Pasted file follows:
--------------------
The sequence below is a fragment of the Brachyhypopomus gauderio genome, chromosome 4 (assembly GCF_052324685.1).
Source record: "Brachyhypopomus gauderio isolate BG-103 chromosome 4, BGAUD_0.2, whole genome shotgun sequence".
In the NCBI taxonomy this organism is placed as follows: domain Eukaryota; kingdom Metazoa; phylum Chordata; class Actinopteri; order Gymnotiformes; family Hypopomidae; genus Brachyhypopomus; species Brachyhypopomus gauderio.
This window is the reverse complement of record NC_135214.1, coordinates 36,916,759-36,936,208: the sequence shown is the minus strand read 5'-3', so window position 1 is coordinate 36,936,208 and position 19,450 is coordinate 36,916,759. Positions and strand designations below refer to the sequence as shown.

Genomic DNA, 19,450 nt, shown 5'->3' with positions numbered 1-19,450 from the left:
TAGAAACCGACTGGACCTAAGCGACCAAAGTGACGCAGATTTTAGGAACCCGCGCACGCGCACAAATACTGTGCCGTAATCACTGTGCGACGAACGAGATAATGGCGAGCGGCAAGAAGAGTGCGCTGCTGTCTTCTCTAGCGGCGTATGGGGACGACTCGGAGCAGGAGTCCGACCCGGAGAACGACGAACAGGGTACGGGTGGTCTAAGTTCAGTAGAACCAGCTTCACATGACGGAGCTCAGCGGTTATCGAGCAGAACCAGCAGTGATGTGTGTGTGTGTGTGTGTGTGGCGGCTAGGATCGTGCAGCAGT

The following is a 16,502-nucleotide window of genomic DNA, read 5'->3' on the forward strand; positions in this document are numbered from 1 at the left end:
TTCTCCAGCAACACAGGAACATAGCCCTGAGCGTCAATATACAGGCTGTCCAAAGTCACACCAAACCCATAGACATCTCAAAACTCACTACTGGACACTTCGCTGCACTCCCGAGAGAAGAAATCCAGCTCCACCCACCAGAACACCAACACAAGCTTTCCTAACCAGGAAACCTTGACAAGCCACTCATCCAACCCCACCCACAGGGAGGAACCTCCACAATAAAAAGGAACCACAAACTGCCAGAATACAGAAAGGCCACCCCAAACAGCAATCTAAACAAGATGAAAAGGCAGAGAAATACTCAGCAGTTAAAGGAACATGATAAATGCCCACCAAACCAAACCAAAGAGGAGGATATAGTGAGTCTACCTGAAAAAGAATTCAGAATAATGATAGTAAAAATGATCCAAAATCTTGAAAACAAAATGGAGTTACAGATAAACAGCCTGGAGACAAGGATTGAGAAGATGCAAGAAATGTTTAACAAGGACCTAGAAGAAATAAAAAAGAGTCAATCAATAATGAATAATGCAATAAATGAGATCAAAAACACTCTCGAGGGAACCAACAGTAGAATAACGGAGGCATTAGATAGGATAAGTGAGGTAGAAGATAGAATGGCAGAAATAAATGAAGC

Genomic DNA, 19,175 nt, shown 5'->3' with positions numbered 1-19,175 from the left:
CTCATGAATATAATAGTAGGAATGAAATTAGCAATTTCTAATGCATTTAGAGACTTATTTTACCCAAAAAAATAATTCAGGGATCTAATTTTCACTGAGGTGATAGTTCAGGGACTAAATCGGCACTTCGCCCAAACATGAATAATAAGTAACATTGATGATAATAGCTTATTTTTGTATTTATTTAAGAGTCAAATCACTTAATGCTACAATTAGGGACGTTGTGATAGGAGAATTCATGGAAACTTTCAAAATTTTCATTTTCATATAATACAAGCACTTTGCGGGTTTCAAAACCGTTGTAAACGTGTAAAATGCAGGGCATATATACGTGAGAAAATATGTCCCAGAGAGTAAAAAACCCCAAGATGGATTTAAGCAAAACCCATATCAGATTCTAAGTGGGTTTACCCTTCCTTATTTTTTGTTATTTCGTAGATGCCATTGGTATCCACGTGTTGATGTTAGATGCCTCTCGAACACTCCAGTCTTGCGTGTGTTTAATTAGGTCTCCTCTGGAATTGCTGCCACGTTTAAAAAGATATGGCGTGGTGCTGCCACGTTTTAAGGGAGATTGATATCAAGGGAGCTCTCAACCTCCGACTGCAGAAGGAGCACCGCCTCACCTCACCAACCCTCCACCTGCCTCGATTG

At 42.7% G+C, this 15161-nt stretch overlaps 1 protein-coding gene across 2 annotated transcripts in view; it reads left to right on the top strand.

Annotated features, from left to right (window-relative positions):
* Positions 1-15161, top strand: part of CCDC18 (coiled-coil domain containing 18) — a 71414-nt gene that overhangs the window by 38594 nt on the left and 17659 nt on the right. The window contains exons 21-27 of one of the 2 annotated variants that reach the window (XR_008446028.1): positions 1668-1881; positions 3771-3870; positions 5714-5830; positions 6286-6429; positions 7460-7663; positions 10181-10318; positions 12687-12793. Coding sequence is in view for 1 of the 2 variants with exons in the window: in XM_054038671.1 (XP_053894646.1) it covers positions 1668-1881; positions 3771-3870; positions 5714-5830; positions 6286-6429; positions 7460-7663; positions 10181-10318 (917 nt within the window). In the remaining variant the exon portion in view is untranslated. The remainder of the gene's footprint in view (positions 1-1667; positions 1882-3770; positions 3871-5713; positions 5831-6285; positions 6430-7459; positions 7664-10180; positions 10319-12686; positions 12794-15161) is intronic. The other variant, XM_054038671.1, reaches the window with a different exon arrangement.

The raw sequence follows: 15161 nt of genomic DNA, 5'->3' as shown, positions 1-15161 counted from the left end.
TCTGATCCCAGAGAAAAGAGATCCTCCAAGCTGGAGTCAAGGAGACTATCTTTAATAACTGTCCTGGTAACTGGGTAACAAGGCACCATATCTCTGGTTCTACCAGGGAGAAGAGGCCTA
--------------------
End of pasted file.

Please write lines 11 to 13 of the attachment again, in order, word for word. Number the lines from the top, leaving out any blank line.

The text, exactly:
At 42.7% G+C, this 15161-nt stretch overlaps 1 protein-coding gene across 2 annotated transcripts in view; it reads left to right on the top strand.

Annotated features, from left to right (window-relative positions):
* Positions 1-15161, top strand: part of CCDC18 (coiled-coil domain containing 18) — a 71414-nt gene that overhangs the window by 38594 nt on the left and 17659 nt on the right. The window contains exons 21-27 of one of the 2 annotated variants that reach the window (XR_008446028.1): positions 1668-1881; positions 3771-3870; positions 5714-5830; positions 6286-6429; positions 7460-7663; positions 10181-10318; positions 12687-12793. Coding sequence is in view for 1 of the 2 variants with exons in the window: in XM_054038671.1 (XP_053894646.1) it covers positions 1668-1881; positions 3771-3870; positions 5714-5830; positions 6286-6429; positions 7460-7663; positions 10181-10318 (917 nt within the window). In the remaining variant the exon portion in view is untranslated. The remainder of the gene's footprint in view (positions 1-1667; positions 1882-3770; positions 3871-5713; positions 5831-6285; positions 6430-7459; positions 7664-10180; positions 10319-12686; positions 12794-15161) is intronic. The other variant, XM_054038671.1, reaches the window with a different exon arrangement.